Later that afternoon, Gordon offered to drive the boy back home. As he prepared to leave, he sorted through the mail, and removing the vacation flyer from the bottom of the stack, he ripped the glossy paper in pieces. On the trip back, the boy, bound in his elevated car seat, played with a plastic airplane making motor sounds and lifting the toy in pretend flight. Gordon looked at the rear view mirror, which he had bent so he could watch the child and saw his grandson look up, catch his eyes in the mirror and smile broadly, his baby teeth showing between thin lips. Gordon reached in back and gently squeezed the child’s knee. “I love you, little guy,” he said. “Grandpa just gets grumpy at times.” He shook his head as if realizing he was rationalizing to an uncomprehending child. By the time he returned, Betty was setting the table for dinner, humming as she lined the utensils against the plain plates.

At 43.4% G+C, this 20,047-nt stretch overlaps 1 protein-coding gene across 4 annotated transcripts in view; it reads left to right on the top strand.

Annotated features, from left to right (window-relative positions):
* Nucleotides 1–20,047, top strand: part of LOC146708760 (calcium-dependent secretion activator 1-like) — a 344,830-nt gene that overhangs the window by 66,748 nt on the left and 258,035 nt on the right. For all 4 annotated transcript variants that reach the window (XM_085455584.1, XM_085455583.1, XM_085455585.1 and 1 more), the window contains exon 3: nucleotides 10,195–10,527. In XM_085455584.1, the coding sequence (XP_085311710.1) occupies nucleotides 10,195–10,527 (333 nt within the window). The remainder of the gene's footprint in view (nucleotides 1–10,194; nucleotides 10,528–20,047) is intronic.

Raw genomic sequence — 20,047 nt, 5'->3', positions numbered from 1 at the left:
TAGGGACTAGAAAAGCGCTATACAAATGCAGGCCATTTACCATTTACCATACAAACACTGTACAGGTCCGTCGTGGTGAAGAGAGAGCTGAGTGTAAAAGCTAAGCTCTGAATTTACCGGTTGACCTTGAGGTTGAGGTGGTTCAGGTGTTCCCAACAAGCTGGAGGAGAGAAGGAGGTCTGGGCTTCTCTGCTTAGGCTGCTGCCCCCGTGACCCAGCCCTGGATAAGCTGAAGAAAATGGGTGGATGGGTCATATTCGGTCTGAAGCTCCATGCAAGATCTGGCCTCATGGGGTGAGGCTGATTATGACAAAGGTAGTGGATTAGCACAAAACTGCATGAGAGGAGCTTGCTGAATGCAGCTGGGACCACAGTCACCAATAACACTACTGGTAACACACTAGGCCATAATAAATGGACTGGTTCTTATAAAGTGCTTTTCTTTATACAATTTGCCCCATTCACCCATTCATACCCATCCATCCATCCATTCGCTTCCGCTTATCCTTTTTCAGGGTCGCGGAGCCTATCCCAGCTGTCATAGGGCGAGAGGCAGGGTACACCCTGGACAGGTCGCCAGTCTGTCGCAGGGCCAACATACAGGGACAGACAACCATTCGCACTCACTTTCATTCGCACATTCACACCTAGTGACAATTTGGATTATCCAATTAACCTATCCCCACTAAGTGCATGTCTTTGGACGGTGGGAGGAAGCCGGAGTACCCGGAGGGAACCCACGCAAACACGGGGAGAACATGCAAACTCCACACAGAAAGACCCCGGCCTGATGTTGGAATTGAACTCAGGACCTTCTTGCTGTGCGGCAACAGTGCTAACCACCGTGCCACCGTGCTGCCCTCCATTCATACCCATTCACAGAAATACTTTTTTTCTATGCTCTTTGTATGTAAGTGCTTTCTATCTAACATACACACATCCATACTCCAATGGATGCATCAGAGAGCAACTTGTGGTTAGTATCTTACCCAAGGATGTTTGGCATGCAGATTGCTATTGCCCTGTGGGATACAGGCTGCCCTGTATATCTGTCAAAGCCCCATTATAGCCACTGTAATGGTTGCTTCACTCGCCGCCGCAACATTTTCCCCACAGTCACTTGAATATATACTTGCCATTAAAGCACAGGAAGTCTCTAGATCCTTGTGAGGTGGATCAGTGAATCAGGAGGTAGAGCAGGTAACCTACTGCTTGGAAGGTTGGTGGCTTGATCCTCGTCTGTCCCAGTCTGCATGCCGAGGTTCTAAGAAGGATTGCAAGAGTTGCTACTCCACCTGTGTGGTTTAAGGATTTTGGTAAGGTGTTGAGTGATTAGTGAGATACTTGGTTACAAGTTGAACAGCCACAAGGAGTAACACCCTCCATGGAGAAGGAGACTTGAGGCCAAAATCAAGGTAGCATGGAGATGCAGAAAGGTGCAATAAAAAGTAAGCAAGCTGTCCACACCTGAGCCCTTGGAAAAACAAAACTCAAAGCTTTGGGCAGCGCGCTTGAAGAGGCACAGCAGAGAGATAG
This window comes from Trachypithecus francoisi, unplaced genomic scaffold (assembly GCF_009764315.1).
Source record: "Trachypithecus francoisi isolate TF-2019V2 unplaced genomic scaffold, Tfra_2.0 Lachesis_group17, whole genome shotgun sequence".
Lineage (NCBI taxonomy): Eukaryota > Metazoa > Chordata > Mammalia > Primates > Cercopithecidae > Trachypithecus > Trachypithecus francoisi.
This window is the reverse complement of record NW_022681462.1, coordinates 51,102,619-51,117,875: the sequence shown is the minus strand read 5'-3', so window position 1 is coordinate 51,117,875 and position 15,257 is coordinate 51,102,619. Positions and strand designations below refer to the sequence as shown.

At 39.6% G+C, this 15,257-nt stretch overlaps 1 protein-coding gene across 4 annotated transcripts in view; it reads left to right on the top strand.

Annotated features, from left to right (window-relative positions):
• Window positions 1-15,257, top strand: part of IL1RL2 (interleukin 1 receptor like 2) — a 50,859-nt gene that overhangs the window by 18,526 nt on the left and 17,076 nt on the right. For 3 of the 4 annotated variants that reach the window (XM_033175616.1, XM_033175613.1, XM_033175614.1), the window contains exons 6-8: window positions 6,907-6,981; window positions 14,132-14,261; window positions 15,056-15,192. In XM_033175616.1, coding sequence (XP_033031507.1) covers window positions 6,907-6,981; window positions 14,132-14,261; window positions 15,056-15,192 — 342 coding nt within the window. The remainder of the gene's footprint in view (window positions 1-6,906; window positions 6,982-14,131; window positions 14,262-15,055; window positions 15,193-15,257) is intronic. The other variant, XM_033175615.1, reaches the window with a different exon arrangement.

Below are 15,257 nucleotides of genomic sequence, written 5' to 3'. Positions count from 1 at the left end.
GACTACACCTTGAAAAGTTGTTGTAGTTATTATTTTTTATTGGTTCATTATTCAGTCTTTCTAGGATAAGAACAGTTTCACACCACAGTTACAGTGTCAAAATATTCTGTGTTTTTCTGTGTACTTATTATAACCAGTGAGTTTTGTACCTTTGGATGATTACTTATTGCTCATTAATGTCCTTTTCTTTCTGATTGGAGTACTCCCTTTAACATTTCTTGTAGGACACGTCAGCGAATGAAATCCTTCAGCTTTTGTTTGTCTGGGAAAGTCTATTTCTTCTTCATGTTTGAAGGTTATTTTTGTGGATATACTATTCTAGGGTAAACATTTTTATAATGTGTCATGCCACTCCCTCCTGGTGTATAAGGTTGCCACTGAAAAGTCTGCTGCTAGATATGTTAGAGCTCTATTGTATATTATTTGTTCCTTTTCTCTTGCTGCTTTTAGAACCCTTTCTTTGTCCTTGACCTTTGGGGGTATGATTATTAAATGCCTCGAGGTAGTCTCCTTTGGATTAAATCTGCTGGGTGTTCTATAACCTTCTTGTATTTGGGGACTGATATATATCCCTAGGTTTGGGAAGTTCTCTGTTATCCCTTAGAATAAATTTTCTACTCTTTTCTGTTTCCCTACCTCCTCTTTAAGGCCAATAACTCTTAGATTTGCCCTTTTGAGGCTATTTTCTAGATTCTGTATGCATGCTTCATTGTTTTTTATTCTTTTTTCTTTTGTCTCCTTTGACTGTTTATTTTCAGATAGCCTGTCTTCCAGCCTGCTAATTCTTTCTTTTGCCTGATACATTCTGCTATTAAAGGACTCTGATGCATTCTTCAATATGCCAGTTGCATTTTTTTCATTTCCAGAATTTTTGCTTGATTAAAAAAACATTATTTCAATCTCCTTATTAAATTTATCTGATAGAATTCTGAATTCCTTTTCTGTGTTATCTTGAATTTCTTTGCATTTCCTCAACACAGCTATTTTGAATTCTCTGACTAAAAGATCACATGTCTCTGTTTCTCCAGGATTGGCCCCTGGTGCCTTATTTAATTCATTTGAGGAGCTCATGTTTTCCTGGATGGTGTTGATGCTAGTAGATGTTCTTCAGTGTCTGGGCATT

“Open up the good bottle of wine,” she said.
At dinner she asked, “You’re so quiet. Aren’t you excited about the news? We’re going to have another grandchild.”
“Are we going to be taking care of two?”
“They can’t afford day care, you know that. Soon the boy will be at school full days and it’ll be mostly one child. We’ve done this before. I know we are older but...”
“We chose and accepted the imposed limitations when we had our children, but now decisions are made that limit our lives and we have no choice.”
“You think they shouldn’t have this child?”